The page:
What is the Treasury Stock Method?
The treasury stock method is a way for companies to calculate how many additional shares may be generated from outstanding in-the-money warrants and options. The new additional shares are then used in calculating the company’s diluted earnings per share (EPS).
The treasury stock method implies that the money obtained by the company from the exercising of an in-the-money option is used for stock repurchases. Repurchasing those shares turns them into treasury stock, hence the name.
Generally Accepted Accounting Principles (GAAP) mandates that companies must provide details on their diluted EPS. Therefore, the GAAP method is utilized to compute this figure for financial reporting.
EPS is diluted due to outstanding in-the-money options and warrants. These allow investors who own them to buy a number of common shares at a price below lower than the current market price.
Understanding the Treasury Stock Method
The treasury stock method states that the basic share count used in calculating a company’s earnings per share (EPS) must be increased as a result of outstanding in-the-money options and warrants, which entitle their holders to purchase common shares at an exercise price that’s below the current market price. To comply with generally accepted accounting principles (GAAP), the treasury stock method must be used by a company when computing its diluted EPS.
This method assumes that options and warrants are exercised at the beginning of the reporting period, and a company uses exercise proceeds to purchase common shares at the average market price during that period. The number of additional shares that must be added back to the basic share count is calculated as the difference between the assumed share count from the options and warrants exercise and the share count that could have been purchased on the open market.
Treasury Stock Method Formula:
Additional shares outstanding = Shares from exercise – repurchased shares
Additional shares outstanding = n – (n x K / P)
Additional shares outstanding = n (1 – K/P)
n = shares from options or warrants that are exercised
K = Average exercise share price
P = Average share price for the period
When to Use the Treasury Stock Method
This is a required calculation for a publicly-held company, since all public entities must report their diluted earnings per share on the face of the income statement. The only exception is when a business has such a simple capital structure that the diluted earnings per share figure is the same as its basic earnings per share. A simple capital structure means that a business has only issued common stock; there are no preferred stock, options, or warrants outstanding.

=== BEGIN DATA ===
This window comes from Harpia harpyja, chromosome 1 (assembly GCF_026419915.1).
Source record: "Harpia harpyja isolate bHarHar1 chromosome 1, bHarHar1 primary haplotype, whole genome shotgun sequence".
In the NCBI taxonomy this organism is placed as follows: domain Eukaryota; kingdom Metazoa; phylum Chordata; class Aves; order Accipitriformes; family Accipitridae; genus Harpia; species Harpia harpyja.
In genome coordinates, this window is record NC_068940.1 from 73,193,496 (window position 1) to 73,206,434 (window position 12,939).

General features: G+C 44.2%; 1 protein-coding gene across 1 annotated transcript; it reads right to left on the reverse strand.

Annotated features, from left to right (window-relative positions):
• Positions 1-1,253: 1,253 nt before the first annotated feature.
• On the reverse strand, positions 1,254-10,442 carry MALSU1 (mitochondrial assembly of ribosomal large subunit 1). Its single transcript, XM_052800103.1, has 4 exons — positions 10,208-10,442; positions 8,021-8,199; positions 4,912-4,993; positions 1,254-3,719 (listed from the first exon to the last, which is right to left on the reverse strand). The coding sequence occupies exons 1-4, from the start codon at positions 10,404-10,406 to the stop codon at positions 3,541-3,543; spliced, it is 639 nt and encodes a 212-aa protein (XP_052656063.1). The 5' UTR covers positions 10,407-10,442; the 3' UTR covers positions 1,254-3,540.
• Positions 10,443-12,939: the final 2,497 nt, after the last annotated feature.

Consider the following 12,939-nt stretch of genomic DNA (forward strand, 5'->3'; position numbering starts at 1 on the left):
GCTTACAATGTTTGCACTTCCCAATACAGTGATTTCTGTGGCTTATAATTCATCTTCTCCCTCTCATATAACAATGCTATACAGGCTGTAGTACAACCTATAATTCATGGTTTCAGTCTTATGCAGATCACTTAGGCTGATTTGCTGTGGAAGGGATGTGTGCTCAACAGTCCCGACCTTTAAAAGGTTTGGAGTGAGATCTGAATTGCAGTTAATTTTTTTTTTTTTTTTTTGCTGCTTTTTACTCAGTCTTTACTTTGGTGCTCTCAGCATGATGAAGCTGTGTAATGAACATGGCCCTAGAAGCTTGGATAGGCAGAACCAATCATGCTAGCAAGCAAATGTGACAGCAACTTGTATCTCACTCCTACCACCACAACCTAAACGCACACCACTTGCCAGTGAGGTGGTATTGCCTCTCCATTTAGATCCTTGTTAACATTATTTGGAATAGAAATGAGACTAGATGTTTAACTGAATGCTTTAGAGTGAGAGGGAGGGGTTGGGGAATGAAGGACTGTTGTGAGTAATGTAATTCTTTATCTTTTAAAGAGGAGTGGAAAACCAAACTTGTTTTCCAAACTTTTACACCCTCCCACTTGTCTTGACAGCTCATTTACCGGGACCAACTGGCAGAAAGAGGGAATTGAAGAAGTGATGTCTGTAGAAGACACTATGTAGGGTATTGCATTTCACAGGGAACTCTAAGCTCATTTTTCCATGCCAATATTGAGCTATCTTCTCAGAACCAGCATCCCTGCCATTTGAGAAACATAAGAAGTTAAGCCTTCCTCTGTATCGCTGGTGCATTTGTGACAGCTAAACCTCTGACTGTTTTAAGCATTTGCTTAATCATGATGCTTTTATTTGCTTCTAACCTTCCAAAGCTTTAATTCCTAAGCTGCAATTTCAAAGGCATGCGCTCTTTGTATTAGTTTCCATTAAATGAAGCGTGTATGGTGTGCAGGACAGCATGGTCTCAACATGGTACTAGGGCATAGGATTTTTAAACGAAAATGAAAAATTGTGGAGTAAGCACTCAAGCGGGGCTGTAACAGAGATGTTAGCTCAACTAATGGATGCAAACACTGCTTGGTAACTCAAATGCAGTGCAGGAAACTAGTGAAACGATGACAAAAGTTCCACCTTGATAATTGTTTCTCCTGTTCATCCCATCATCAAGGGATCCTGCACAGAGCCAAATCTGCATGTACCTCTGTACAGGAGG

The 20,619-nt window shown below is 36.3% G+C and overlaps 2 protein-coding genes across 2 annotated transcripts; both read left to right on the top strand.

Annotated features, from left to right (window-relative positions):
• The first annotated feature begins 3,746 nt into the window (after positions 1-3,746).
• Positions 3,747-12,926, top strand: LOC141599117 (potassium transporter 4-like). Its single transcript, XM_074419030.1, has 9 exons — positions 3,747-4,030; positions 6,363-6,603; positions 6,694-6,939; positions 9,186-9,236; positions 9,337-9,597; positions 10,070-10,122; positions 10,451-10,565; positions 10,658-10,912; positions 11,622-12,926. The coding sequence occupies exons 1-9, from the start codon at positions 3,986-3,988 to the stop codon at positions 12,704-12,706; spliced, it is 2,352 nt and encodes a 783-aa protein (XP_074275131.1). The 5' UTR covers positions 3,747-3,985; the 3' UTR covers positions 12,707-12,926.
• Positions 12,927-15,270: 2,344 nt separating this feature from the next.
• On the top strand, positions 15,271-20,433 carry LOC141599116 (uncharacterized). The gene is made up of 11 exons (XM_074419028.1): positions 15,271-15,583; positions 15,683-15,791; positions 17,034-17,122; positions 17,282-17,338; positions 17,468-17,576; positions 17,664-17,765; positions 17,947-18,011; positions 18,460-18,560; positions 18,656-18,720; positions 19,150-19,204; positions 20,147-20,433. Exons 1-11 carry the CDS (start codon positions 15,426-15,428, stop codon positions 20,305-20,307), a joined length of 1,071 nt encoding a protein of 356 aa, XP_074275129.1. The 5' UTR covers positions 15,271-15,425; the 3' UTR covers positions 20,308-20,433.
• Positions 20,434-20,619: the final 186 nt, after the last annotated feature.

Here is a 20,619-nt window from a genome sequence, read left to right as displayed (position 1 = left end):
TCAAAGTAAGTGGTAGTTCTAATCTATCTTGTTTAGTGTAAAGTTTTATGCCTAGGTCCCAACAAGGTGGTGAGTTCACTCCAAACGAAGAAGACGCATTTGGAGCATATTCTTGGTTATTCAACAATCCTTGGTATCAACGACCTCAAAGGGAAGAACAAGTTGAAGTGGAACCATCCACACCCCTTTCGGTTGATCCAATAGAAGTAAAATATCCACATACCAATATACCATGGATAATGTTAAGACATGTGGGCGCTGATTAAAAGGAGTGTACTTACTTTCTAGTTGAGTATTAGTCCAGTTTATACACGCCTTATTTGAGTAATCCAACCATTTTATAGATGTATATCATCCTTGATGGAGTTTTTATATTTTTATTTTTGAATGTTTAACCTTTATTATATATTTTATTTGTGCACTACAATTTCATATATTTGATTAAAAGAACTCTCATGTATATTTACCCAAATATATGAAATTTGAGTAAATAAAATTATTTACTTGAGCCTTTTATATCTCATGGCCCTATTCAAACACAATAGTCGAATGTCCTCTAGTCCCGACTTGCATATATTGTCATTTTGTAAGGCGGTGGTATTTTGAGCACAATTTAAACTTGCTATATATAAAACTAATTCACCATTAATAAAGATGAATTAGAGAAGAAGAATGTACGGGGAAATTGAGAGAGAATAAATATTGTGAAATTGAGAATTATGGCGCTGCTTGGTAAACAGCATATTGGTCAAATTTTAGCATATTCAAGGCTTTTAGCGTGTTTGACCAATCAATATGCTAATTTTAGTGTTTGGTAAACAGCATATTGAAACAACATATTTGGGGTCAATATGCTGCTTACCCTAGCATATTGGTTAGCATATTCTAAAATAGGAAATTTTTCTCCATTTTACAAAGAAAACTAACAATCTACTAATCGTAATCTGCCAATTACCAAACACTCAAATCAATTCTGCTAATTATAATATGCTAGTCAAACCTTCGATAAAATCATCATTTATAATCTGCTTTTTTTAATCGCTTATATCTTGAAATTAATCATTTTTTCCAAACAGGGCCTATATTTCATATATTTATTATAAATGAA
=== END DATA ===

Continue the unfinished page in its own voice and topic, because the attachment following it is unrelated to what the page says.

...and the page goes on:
Example of Treasury Stock Method
Consider a company that reports 100,000 basic shares outstanding, $500,000 in net income for the past year, and 10,000 in-the-money options and warrants, with an average exercise price of $50. Let’s assume that the average market price for the shares in the last year was $100. Using the basic share count of the 100,000 common shares, the company’s basic EPS is $5 calculated as the net income of $500,000 divided by 100,000 shares. But this number ignores the fact that 10,000 shares can be immediately issued if the in-the-money options and warrants are exercised.
Applying the treasury stock method, the company would receive $500,000 in exercise proceeds (calculated as 10,000 options and warrants times the average exercise price of $50), which it may use to repurchase 5,000 common shares on the open market at the average stock price of $100.
The additional 5,000 shares (the difference between 10,000 assumed issued shares, and 5,000 assumed repurchased shares) represent the net newly-issued shares resulting from the potential options and warrants exercise.
The diluted share count is 105,000 = 100,000 basic shares + 5,000 additional shares. The diluted EPS is then equal to $4.76 = $500,000 net income ÷ 105,000 diluted shares.